The factors that make a real difference to most service deliveries are much harder to compare. You will generally pay more for a more experienced consultant or a better quality trainer. Buying this type of service on price alone is rarely the best approach—a basic rule of business is you tend to get what you pay for.
The challenge then is to set up a decision matrix that looks at the elements that really matter in your buying decisions and then make an informed decision. Some of these factors may be measureable. Others, such as cultural fit, are critically important but entirely subjective.
The bottom line here is that before you can get to the serious decision-making, you need to clear away the confusion of the special offers and discounts. The Arfurs of this world are always looking to make you an offer you can’t refuse.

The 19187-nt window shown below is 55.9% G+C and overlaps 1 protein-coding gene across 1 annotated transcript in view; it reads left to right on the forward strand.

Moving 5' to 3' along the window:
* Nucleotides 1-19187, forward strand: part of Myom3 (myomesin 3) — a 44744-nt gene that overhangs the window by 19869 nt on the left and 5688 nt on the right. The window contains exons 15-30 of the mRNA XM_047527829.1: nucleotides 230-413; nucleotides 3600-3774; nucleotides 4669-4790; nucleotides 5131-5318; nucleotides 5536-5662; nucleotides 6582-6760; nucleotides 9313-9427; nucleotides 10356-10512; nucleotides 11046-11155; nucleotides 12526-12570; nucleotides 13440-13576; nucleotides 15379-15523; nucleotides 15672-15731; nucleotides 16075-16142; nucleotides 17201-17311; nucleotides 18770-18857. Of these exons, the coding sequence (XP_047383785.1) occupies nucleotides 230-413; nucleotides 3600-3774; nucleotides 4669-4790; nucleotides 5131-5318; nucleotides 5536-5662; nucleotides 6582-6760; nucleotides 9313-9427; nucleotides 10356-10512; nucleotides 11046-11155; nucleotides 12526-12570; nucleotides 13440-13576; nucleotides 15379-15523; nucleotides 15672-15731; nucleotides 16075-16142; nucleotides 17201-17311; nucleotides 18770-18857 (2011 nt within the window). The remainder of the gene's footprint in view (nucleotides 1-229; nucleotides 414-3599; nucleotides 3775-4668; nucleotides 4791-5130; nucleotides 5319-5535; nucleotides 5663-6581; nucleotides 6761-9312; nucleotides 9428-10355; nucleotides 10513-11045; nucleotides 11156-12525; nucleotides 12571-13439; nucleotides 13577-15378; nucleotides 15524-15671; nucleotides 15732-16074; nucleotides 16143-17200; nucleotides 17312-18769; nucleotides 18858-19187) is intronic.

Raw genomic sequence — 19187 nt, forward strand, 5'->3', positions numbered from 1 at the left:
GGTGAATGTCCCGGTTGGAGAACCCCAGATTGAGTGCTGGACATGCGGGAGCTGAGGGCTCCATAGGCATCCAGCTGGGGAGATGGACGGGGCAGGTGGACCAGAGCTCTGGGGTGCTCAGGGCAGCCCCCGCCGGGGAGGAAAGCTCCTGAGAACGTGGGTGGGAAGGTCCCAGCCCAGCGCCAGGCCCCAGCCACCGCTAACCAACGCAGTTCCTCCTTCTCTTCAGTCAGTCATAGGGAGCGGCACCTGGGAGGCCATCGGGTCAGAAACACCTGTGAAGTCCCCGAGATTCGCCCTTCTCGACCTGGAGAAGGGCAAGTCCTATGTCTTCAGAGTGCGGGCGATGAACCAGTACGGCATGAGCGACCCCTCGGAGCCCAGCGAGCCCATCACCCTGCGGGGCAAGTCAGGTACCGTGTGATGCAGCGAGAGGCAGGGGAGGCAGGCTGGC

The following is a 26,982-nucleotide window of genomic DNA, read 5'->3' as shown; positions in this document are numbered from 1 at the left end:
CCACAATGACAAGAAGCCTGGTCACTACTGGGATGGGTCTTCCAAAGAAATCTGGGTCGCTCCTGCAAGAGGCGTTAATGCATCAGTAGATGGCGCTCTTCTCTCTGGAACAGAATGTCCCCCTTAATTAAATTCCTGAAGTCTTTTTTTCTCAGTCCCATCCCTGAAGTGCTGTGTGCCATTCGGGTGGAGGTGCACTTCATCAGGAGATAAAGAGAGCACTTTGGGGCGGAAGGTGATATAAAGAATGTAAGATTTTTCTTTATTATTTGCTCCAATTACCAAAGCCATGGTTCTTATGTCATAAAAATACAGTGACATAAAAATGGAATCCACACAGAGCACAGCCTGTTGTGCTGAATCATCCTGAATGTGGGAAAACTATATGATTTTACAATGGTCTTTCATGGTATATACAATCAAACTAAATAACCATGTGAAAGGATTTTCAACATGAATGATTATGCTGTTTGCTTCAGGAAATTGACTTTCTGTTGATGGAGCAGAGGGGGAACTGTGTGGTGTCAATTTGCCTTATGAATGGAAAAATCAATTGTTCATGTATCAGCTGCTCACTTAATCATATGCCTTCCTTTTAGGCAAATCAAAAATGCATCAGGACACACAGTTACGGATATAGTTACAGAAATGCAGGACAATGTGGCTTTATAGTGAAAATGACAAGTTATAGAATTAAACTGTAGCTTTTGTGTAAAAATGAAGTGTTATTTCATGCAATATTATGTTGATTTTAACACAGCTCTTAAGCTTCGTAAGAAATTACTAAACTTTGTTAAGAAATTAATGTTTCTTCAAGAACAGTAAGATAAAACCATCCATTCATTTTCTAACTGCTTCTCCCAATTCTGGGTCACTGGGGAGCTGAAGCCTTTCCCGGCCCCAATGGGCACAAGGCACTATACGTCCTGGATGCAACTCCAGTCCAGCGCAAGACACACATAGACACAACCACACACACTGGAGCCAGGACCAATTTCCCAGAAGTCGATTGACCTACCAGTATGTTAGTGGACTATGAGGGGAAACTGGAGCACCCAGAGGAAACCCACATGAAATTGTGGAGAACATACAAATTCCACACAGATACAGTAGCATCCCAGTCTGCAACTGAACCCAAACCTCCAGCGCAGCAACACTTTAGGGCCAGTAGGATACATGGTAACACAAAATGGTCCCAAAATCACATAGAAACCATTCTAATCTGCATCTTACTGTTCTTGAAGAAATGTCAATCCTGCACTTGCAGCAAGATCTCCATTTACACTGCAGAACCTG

How do you approach your buying decisions?
Transitioning from small to large projects can be daunting, but big projects are not necessarily more problematic. You are still using the same leadership skills. You should be continuing with the same oversight on details and risks. You should remain constant with communication flows—going back and forth with stakeholders.
The main area of concern for either size project is the scale you use. Here are three areas of measurement to pay particular attention to when moving to big projects.
Your workload will be different. You may choose to use fewer tools for a small project, while in a large project, the tools you choose to use will have more criteria to include. For example, you may not need a fully elaborated communications plan for a small project. For a large project, however, such items as messages to stakeholders will most likely have more approval reviews before distribution, and you will need to monitor this more closely.